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Preparing for the beetle battle and a profuse tick season

By John Fulton

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[May 27, 2008]  It has definitely been another unusual year weatherwise. Of course, I could really make a case for there really not being a "usual" weather pattern anymore, but rather an average of extremes. We are probably running a good two weeks behind normal in development and temperature.

We do have the first May-June beetles out for the year. These insects come from grubs in the lawn or garden.

This brings us to the first frequently asked question of the week: "When do I treat for grubs?"

To start with, there are several types of grubs. There are the annual white grubs, true white grubs, Japanese beetle grubs and green June bug grubs. There are others, and these are called by many names as well, but this will suffice for the discussion today.

All these beetles have larvae called grubs and have a complete life cycle. The cycle goes like this: egg, larva, pupa and adult.

I mentioned seeing the first adults of the season for the May beetle. I also found several Japanese beetle larvae while planting some flowers. The larvae of the Japanese beetles will be with us for a few more weeks before they pupate. Then, of course, the actual beetle stage follows the pupa.

What this really means is we are in a rotten time to try to treat the larval (grub) stage. The May beetles will have all the eggs hatched out by the end of July, and the Japanese beetle larvae will be around the third or fourth week of August.

The old timing (before the Japanese beetle) for grub control was around the Logan County Fair. This allowed all the eggs to hatch out into grubs before the treatment was applied. The grubs were also small at the time, and smaller grubs are easier to control than the large ones. Now, with the Japanese beetles covering most of the county, it is recommended to treat around the end of August to allow all those eggs to hatch.

Many products say they can be applied in the spring to control grubs all season, and they will when they first come on the market. Over time, microbes that break the chemicals down build up in population. When this happens, the products can no longer provide long periods of control. History is full of cases of insecticides no longer being effective because of microbial degradation. I'll cover the products available for application when the correct application timing draws near.

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It's another year of very high tick populations. Probably, the frequent spring rains in much of the state have provided the high moisture and humidity that ticks need.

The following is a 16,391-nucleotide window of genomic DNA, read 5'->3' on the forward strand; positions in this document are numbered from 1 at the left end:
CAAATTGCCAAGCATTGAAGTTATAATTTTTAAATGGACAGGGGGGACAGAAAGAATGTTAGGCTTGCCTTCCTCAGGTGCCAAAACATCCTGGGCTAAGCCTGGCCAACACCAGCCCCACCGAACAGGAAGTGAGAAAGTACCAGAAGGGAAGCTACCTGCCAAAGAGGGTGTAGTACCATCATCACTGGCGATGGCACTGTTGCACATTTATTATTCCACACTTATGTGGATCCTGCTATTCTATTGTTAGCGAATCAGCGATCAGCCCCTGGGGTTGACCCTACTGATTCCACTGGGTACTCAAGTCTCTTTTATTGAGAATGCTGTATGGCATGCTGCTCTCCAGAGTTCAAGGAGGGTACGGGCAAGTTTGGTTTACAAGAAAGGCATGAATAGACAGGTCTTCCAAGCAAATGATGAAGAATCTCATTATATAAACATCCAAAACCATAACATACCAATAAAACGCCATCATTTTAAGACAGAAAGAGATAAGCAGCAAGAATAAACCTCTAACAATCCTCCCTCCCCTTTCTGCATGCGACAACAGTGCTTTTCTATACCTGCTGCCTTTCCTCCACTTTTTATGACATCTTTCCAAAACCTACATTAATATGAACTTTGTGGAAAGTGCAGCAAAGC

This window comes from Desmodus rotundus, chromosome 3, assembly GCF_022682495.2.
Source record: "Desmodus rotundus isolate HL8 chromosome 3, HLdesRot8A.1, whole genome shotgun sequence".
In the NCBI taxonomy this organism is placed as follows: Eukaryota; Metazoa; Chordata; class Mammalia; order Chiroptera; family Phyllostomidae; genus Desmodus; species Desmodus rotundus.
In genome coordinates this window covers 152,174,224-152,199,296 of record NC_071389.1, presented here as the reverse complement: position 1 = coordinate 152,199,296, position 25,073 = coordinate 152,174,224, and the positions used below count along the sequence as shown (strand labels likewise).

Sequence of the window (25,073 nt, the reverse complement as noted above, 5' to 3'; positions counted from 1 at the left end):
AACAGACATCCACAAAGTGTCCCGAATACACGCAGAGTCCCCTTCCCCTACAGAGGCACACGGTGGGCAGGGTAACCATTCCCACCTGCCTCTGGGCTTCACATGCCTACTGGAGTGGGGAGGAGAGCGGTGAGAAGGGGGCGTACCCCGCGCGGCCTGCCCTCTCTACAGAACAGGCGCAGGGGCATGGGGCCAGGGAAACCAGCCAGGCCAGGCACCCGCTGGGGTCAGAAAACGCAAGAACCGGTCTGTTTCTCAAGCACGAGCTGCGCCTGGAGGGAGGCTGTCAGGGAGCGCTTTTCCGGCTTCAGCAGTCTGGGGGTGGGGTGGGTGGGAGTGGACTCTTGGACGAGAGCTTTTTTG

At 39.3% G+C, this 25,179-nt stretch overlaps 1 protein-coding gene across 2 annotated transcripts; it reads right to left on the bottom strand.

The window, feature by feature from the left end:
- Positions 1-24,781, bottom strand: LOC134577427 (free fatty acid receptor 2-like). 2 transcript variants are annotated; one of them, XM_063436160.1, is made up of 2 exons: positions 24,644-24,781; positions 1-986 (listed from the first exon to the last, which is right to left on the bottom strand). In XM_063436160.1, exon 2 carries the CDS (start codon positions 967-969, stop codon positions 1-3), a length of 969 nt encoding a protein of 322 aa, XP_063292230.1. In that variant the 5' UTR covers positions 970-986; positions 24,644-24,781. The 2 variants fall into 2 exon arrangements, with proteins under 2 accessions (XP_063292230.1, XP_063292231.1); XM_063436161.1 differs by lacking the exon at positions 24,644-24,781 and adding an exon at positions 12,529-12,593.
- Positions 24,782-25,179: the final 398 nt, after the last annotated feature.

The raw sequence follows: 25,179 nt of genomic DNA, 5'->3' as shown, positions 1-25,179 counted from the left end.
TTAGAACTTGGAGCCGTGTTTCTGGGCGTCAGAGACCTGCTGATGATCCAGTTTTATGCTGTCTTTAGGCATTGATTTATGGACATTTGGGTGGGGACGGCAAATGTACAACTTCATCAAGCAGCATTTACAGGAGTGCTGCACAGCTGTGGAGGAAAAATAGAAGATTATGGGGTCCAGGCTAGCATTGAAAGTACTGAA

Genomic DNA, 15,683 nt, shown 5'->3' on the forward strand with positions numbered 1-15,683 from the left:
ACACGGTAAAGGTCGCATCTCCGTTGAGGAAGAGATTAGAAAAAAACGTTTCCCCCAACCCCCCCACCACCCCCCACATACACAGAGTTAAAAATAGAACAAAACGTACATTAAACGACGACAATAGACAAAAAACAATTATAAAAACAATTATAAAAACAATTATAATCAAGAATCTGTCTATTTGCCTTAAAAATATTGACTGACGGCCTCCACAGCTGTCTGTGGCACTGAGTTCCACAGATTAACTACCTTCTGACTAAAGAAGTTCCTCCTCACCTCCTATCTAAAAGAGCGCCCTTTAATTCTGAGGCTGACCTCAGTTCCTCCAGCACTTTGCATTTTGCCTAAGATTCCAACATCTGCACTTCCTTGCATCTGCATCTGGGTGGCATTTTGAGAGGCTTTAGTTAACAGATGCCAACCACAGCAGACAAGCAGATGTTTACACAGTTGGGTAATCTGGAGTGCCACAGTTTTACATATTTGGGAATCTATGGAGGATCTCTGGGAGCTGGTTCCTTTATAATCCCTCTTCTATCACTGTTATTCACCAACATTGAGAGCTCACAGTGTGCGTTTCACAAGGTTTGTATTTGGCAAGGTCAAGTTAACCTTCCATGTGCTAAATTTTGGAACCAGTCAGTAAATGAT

Ticks are large, flattened mites that feed as parasites on mammals, birds and reptiles. They hatch from eggs into six-legged larvae that locate hosts and feed before dropping off the host and molting into eight-legged nymphs. Nymphs locate hosts, feed and drop off to molt into eight-legged adults. Adults also locate hosts on which to feed. Males may stay on the host, mating with females coming there to feed. Females engorge on blood to several times their original size, drop off the host and lay hundreds of eggs. With each tick having to find three hosts in its lifetime, many ticks starve before reproducing, although ticks can survive for long periods without food.

Ticks are numerous in areas of tall grass, where humidity is high and hosts common. Mowing greatly reduces tick numbers.

When walking or working in areas of tall grass or other areas with ticks, apply a repellent containing about 30 percent DEET, such as Off or Cutter, to the lower legs and pants legs. If ticks are numerous in mowed areas, spraying carbaryl, permethrin or bifenthrin should help give some control.

If a tick is attached, grasp the head with tweezers where the mouthparts enter the skin, pulling slowly and consistently. The tick will release its mouthparts and come loose. Do not handle the tick. Other methods such as heat and nail polish commonly kill the tick, resulting in locked mouthparts that remain in the wound to cause infection. A tick typically feeds for 24 hours before releasing disease organisms. Remove ticks promptly when you find them.

[By JOHN FULTON, University of Illinois Extension, Logan County]


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